One of my favourite quotes on simplicity from the incomparable John Lane:
"A life of simplicity is always relative; friends who have chosen to grow most of their own food and live a frugal existence are affluent in comparison with the austerities of, say, a landless Indian peasant or a medieval Celtic saint. They own furniture and books, suffer no shortage of food, and may even go on holidays. So in proposing the importance of simple living I am not referring to a life of penury but one that hs has turned its back on the wasteful consumer lifestyle, one that seeks to avoid the sense of dissatisfaction and unrealised potential inherent in a life of purely material excess, one that takes the middle way between self-indulgent opulence and a distressing material poverty. "Voluntary simplicity," I wrote in Timeless Simplicity, "is a pathway towards the maintenance of a life that is comfortable but not luxurious, frugal but not pinching, decent but not boring: one that seeks to discard the specialist's divisions between work and life, art and everyday activity."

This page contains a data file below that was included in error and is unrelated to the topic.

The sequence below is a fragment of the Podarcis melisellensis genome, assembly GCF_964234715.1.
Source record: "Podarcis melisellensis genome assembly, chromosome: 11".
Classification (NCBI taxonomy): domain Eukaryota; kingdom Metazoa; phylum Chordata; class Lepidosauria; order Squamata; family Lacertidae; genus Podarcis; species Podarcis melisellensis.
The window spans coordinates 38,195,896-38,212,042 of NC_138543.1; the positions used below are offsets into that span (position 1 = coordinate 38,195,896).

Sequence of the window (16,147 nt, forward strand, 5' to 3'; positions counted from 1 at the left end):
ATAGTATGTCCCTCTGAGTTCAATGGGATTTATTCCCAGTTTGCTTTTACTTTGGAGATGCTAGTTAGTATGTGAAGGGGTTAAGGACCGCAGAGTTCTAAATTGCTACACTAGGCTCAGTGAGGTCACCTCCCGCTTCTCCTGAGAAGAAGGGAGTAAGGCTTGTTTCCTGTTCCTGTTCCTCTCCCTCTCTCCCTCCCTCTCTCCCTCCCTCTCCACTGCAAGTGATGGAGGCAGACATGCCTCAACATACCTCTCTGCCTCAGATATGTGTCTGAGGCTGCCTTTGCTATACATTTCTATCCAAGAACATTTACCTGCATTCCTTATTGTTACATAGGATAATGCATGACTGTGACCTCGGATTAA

I read that and feel inspired to do more towards living a simpler life, although I am doing much more than a lot of people towards downshifting, simplicity, spiritual awareness and living lightly on the earth - it's not enough, though, and I feel a sea change is imminent in my personal endeavours towards a simpler life.
Sea change - A radical, and apparently mystical, change